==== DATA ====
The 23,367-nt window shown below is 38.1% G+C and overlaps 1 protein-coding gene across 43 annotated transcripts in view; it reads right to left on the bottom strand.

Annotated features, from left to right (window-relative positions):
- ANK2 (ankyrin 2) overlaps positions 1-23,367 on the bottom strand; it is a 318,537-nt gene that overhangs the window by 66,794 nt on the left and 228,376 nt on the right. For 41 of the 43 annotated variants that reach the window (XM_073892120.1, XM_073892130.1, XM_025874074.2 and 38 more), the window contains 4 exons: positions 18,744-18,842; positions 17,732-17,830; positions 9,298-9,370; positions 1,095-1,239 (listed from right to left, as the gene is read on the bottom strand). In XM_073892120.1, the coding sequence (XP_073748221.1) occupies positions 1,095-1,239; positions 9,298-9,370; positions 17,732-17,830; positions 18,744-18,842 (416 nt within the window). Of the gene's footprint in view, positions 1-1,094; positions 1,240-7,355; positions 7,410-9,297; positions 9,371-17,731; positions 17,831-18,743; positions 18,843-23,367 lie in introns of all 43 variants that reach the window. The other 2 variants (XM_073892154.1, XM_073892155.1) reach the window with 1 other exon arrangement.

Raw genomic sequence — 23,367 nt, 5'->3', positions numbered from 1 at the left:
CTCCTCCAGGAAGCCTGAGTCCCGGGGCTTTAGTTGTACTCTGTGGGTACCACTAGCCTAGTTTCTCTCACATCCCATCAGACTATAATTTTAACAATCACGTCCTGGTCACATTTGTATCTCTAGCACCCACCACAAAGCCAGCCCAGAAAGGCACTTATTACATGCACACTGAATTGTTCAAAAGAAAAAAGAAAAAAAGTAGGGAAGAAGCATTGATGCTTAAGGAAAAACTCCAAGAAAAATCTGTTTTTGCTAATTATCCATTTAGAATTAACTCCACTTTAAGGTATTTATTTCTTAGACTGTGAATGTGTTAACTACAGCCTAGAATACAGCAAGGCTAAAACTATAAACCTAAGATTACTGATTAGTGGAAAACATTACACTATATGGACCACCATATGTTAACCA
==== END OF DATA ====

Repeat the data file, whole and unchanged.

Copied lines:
The 23,367-nt window shown below is 38.1% G+C and overlaps 1 protein-coding gene across 43 annotated transcripts in view; it reads right to left on the bottom strand.

Annotated features, from left to right (window-relative positions):
- ANK2 (ankyrin 2) overlaps positions 1-23,367 on the bottom strand; it is a 318,537-nt gene that overhangs the window by 66,794 nt on the left and 228,376 nt on the right. For 41 of the 43 annotated variants that reach the window (XM_073892120.1, XM_073892130.1, XM_025874074.2 and 38 more), the window contains 4 exons: positions 18,744-18,842; positions 17,732-17,830; positions 9,298-9,370; positions 1,095-1,239 (listed from right to left, as the gene is read on the bottom strand). In XM_073892120.1, the coding sequence (XP_073748221.1) occupies positions 1,095-1,239; positions 9,298-9,370; positions 17,732-17,830; positions 18,744-18,842 (416 nt within the window). Of the gene's footprint in view, positions 1-1,094; positions 1,240-7,355; positions 7,410-9,297; positions 9,371-17,731; positions 17,831-18,743; positions 18,843-23,367 lie in introns of all 43 variants that reach the window. The other 2 variants (XM_073892154.1, XM_073892155.1) reach the window with 1 other exon arrangement.

Raw genomic sequence — 23,367 nt, 5'->3', positions numbered from 1 at the left:
CTCCTCCAGGAAGCCTGAGTCCCGGGGCTTTAGTTGTACTCTGTGGGTACCACTAGCCTAGTTTCTCTCACATCCCATCAGACTATAATTTTAACAATCACGTCCTGGTCACATTTGTATCTCTAGCACCCACCACAAAGCCAGCCCAGAAAGGCACTTATTACATGCACACTGAATTGTTCAAAAGAAAAAAGAAAAAAAGTAGGGAAGAAGCATTGATGCTTAAGGAAAAACTCCAAGAAAAATCTGTTTTTGCTAATTATCCATTTAGAATTAACTCCACTTTAAGGTATTTATTTCTTAGACTGTGAATGTGTTAACTACAGCCTAGAATACAGCAAGGCTAAAACTATAAACCTAAGATTACTGATTAGTGGAAAACATTACACTATATGGACCACCATATGTTAACCA